Notice the critical adjective, “all,” which at that time meant our Old Testament. Every part of it points to Jesus, and why he had to come and die on a cross, accursed by God (read Isaiah 53).

The Old Testament shows us that God’s anger and wrath against sin is terrifying. God promised Adam and Eve that they were free to eat of any tree in the Garden, but if they ate of the tree of the Knowledge of good and evil they would “surely die.” Death is horrible, evil, and ugly, a radical perversion of God’s good created order, but it is something his holiness and justice demands. But God promised from the very beginning that he himself would provide a solution to the problem of sin and death, that he himself would “save his people from their sins,” as we’re told in Matthew 1.

The whole of the Old Testament bloody sacrificial system, established at God’s command in excruciating detail, points to the necessity of payment for sin, i.e. death. I know this is absurd, even offensive to modern sensibilities, and I don’t have time to argue why this makes total sense in a moral universe where any wrongdoing exacts a price, but followers of Jesus must never back down from this fundamental fact of the faith. The love heresy makes a mockery of Jesus brutal death, that somehow God could just willy nilly forgive sin without a price being paid. The love heresy in our 21st Century context relates to sexual morality, but we human beings hate that we are by nature objects of God’s wrath (Eph. 2:3), deserving of hell. We want to believe that we’re pretty good people, doggone it, and that God loves me just the way I am. No he doesn’t, at least if we’re talking about the God of the Bible.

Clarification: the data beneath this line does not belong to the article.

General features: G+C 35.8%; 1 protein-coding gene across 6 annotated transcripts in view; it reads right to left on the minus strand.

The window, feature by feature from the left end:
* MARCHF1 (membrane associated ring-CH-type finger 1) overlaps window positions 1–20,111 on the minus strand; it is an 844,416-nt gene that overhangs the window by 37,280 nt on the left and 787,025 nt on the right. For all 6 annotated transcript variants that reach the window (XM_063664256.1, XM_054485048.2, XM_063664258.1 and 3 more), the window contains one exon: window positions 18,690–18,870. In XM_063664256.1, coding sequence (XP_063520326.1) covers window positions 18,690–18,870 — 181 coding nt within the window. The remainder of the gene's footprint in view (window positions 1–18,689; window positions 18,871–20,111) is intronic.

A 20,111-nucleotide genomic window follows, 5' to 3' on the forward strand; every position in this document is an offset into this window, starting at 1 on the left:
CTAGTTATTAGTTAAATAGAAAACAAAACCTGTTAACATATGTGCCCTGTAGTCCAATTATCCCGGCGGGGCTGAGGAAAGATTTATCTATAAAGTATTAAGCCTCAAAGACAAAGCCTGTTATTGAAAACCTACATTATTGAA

But lest my fellow conservative Christian believers fret, there is nothing new under the sun. Since the founding of the Christian Church, there have always been powerful forces at work seeking to pervert and subvert the faith. Read Paul’s letter to the Galatians, and his powerful defense of the gospel. Those to whom he was writing thought they could attain salvation by adherence to the law, but if this was true Christ died for nothing. There were many and varied heresies in the early Church, and you can read about some of them at churchhistory101.com. The Reformation itself was brought about by a Catholic Church that had lost its way.

Throughout the so called Enlightenment, the Church and the doctrines of the faith were under consistent attack. We also know that the Church struggled mightily in the first part of the 20th Century against what was called “liberal Christianity,” and the social gospel. German high criticism of the 19th Century bought into question the reliability and trustworthiness of the Bible, and in due course contributed to what are called the Mainline Churches turning away from the historic orthodox doctrines of the Christian faith. In one of the great books of that era, Christianity & Liberalism by J. Gresham Machen, he argues persuasively that liberalism is not Christianity at all, but a different religion, a book conservative Christians would be advised to become familiar with as we face similar challenges in our day.

It is extremely important in this early part of the 21st Century to again make the case for orthodox, historic Christianity in the face of new challenges to pervert the faith. The most pernicious, because it is the most plausible in a postmodern, relativistic age, is the liberal Christian (I’ll give them the benefit of the doubt for now) focus on love. This appeal to love is specifically asserted to overturn 2000 years of Christian sexual ethics, but given history and the predictability of human nature it will not stop there.